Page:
FacebookTwitterRedditEmail

Leaving Nablus

Yesterday afternoon we walked through the deserted and dusty streets of Nablus- the only water I saw was the mud made by the sewage running through one street that we had to stand in while Israeli soldiers hassled us, checking our passports and questioning us. As we walked further, we watched the ground for any of our belongings that were lost when soldiers attacked us the day before. We found Philip’s lucky hat in the middle of the road, torn and run over by a tank. It will go nicely with his ripped t-shirt. Bashar’s phone seems gone for good. I was talking on it with the lawyer when it was knocked away from me by the soldiers. My other phone was recovered, somehow, by Jordan in the midst of the fray.

Many of the houses we passed were destroyed. From those that were half standing, people hung their heads out the top floors calling out to us hellos and offers for tea. A little girl ran out with roses. Otherwise the streets were completely empty. The Israeli imposed curfew has not been lifted on the east side of town. The shops were all closed. Any cars we saw were crushed, save for a pickup truck that had been moved in a pile of grass and rubble by a tank, now far above the street.

As we walked, scurrying really, in order to clear the next checkpoint and make it past the Israeli’s before it got dark, my sole of boot broke away all together, so I wore one flip-flop and one boot, calling myself shoebooty after Archie Bunker’s sad-sack childhood story. I was also hiding the minidisks I have of people telling their stories and the film from my camera- things the Israeli military does not want us to get out with.

We were held at the checkpoint for two hours. The soldiers said we might be suicide bombers. One Israeli solider who looked 18 -all young Israeli women are required to serve in the military for about 2 years, while Israeli boys are required to serve from ages 18 to 21, and then for three weeks a year until age 45- said, “You never know. They’re sending 17 year old girls to do it.” Another soldier, about 18 and sporting an Israeli army machine gun, apologized for the inconvenience, saying “It’s because of those dogs that we have to do this.” This is what Palestinians have to put up with all the time, anytime, under the “normal” occupation, that they want to travel from one Palestinian town to the next. Although some are permananet, many of these checkpoints are created by soldiers in different spots each day, making any sort of clandestine passage, or even the simple planning of one’s time to include delays, impossible for Palestinians. No matter what the mood of the soldiers, the process is humiliating. Palestinians have no freedom of movement. They are expected to smile at the soliders while they are detained, searched, jabbed and poked, wondering if they’ll be forced to undress in front of everyone or whether they’ll be shot, while their passports are run through military processing and they’re questioned relentlessly for simply passing through their own towns. If Palestinians are allowed to work, they often lose their jobs because of constantly being late from lengthy checkpoint delays. And this, of course, leaves out how many die because ambulances are held, as are cars with the sick and wounded, or women in labor, and food and medicine deliveries that are not allowed to pass.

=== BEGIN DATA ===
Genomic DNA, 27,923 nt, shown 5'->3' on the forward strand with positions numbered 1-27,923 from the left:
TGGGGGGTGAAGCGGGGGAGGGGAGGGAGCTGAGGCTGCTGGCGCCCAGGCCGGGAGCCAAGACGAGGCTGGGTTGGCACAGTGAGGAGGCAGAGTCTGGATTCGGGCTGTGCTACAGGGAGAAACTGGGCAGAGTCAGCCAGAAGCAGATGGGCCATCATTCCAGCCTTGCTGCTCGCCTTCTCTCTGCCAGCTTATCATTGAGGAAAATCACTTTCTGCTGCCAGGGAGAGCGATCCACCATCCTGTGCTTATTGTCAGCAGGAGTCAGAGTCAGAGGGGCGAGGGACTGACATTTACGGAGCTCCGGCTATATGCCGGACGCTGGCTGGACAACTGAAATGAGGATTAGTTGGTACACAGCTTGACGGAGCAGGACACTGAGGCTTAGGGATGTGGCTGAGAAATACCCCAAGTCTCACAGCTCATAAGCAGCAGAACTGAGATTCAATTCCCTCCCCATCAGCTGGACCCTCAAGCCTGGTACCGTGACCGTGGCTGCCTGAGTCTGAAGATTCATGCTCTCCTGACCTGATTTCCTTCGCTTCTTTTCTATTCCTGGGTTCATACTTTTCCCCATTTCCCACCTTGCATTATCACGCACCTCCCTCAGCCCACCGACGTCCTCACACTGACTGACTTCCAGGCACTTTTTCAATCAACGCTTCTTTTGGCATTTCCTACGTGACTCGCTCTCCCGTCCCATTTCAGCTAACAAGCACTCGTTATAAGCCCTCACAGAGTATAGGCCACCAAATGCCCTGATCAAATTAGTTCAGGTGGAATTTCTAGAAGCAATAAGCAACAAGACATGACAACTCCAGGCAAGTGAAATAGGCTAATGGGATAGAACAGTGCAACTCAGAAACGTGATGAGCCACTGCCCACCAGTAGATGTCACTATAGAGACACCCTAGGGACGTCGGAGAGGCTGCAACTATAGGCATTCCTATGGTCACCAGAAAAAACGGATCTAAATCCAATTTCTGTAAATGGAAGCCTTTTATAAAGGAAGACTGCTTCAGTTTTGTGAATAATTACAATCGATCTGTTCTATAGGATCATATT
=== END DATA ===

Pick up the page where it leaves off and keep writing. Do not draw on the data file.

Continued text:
As we stood in the dirt, detained at a checkpoint while trying to leave Nablus, tanks rolled past, kicking up dirt and churning black smoke. Another group of soliders drove up and we were requestioned and our passports run through their system again. This time they let us pass. By then it was dark. We walked on the dirt road, still with tanks and military cars speeding past. The only light was a crescent moon and a few stars. We had missed our ride that a doctor in Nablus had set up for us. It is too dangerous for Palestinians to drive in the West Bank after dark. We knocked on a door of a house on the side of the road that we thought belonged to a friend of the doctor. It didn’t, but the family welcomed us in anyway and brought coffee. They began calling around to find us a ride, and offered us a place to sleep for the night. They laughed and took pity on my feet in the flip-flop and boot and insisted I take a pair of their shoes. They gave us tea and helped us practice Arabic. It was the first time I felt safe in hours. Our fear is of the Israeli soliders that continue to terrorize the West Bank, and the snipers that shoot from the settlements.